I’ve studied Spanish, German and Chinese in both school and immersion environments; in both classroom settings and one on one tutoring. I’ve also been an English teacher to ESL students in several countries. Some things I’ve learned about language acquisition:
- You have to make it a primarily goal, not a hobby. An hour or two a week is not enough, it should be daily.
- There are lots of ways to study, but you need to focus on what works best, on the learning the most used language content first.
- Traditional books and classroom settings are mostly outdated and you can drastically speed up learning time by “hacking” – or making use of technological shortcuts.
Here are some things that have worked well for me:
The Pimsleur System
I always recommend Pimsleur to beginners: it’s slow and easy to follow along. In 30 minutes a day you’ll learn functional conversation. It’s focused on language learning for business but I think it’s a good initiation. For some it may be too slow, but for people who have trouble listening, repeating and learning, it will get you started and give you confidence.
Worth mentioning because of all the huge advertising they do, but not my favorite. It’s a very good program that helps you learn a language from the bottom up – the “natural” way, but this also means it will be months before you learn anything practical or useful you can use.
Short conversations on mp3 you can download and listen to. Very useful, interesting content, fun presentations, lots of new vocabulary. The only thing is it isn’t very structured (starting from easy to more complex grammar).
Very worth the cheap monthly price – they have great visual, dialogues and practice sentences.
And yet… they all fail
I came to Taiwan about 10 years ago and studied hard for a year, and then basically plateaued. I could express myself and get around and buy what I needed to.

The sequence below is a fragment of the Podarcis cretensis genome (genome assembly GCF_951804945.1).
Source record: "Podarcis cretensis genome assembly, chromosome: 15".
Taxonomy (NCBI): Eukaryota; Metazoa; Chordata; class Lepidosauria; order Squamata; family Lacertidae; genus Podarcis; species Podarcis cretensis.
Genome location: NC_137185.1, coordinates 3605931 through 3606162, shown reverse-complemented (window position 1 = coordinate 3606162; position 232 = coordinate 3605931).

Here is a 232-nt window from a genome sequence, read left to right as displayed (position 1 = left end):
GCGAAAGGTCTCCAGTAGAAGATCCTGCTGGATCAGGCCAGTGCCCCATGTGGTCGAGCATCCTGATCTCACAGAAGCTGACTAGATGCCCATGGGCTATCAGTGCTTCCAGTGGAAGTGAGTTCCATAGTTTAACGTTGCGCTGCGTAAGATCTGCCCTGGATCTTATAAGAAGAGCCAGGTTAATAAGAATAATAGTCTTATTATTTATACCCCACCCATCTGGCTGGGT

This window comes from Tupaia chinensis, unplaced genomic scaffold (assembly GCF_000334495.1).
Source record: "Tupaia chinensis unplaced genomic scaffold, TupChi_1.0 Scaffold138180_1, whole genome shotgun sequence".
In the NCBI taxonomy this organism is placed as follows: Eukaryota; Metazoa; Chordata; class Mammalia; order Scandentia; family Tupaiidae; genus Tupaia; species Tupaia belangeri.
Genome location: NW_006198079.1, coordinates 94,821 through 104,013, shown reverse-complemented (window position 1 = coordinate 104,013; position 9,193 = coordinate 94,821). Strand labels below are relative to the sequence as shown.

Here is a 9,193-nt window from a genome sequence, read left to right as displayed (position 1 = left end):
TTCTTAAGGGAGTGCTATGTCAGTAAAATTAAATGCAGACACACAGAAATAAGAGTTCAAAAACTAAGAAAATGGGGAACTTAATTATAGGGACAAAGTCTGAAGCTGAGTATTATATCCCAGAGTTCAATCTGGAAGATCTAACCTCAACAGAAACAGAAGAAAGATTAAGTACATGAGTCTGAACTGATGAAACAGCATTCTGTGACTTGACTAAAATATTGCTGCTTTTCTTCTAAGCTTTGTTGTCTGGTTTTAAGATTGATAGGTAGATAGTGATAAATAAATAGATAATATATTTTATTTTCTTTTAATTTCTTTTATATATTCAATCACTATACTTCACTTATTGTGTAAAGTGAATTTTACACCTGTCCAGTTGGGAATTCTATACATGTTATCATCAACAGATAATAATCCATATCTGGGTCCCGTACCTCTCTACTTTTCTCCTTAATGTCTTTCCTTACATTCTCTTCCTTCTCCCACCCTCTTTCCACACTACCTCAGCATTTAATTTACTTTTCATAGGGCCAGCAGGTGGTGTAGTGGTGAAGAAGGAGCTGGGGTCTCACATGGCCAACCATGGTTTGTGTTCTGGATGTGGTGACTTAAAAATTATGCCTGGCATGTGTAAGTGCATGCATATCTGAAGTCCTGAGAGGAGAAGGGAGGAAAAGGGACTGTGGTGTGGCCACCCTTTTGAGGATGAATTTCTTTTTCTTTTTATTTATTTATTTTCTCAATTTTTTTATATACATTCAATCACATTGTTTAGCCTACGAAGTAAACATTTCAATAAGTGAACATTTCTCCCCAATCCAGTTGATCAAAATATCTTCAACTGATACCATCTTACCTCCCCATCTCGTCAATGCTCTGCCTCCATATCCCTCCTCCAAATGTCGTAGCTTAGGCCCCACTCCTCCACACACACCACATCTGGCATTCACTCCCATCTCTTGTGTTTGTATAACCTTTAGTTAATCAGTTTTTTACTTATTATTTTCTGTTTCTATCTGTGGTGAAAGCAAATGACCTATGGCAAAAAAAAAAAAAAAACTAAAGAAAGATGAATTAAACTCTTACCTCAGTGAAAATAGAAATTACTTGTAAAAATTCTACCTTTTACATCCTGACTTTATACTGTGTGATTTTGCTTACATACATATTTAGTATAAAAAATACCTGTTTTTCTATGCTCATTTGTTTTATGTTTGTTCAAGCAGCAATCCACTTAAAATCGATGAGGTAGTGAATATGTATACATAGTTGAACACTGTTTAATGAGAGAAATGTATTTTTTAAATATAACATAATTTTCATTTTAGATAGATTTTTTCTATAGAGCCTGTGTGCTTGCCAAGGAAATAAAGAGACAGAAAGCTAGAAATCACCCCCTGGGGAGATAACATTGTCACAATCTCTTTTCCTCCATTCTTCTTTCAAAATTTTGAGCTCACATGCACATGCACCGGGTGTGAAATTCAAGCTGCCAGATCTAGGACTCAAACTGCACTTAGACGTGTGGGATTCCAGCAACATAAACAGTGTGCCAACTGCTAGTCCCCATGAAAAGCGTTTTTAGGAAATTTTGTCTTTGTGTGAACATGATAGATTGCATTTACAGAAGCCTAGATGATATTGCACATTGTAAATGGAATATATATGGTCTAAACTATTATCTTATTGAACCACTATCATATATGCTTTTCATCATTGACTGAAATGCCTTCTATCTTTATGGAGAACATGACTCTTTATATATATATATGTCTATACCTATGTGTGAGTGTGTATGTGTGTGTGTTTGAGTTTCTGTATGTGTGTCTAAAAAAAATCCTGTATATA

I didn’t have the burning need to learn any more Chinese. In fact I didn’t like speaking Chinese because I couldn’t say anything I was interested in.
When I went back recently to try and study in the classroom again, I was even more frustrated – my speaking level was higher than the course book but I couldn’t write. I can recognize and read Chinese characters, and I can type with pinyin keystrokes, but that level of memorization (recognition) is a mountain away from remembering all the tiny strokes of all the tiny characters enough to do it by hand with no prompt.
Two things I learned
1. Chinese teachers teach foreigners differently than native Chinese children – who learn to speak Chinese first, well before they learn to write, and then they learn a whole system of Chinese characters beginning with base symbols (radicals) and build up from there.
2. Most foreigners start with “Hello, how are you?” and move through a course book that deals with things like talking about the agricultural products of your home country (very boring material that you’ll never really use.)
These are the difficulties in learning Chinese. To get around them, learn to speak first, and only talk about what interests you.
If you want to really learn Chinese quickly, find a private tutor. You can find one online or locally. Better yet, go to a country where the language is spoken, make some friends, hang out with them.
Make a list of topics you enjoy. Some of my best classes recently were me talking about my business, about my beliefs and opinions, about philosophy and religion, politics, the sci-fi future or technological advances, etc. Of course this is tricky in the very beginning, but the principle holds. Learn how to be you in another language – practice telling the same stories or jokes you like to tell. Learn how to get to know people and ask about their interests, history, families or hopes.
In Taiwan there are magazines like Studio Classroom, which come out every month and feature pretty interesting, relevant and timely content. Take one of those, or a Time magazine (or Wired, etc.). Find interesting things to talk about.
Struggling to express what you believe in and have people understand and like you fuels the motivation to learn a language.
Learn a language in 3 months
A big part of the reason I’m not more fluent in Chinese is that I spend most of my time writing books and researching – but a friend of mine has made language learning his life.
Benny Lewis (www.fluentin3months.com) travels around learning languages and focuses on maximizing retention and fluency. If you’re serious about learning a language really fast, with less effort, he’s got a new book out called “Fluent in 3 Months” – you can get it on Amazon.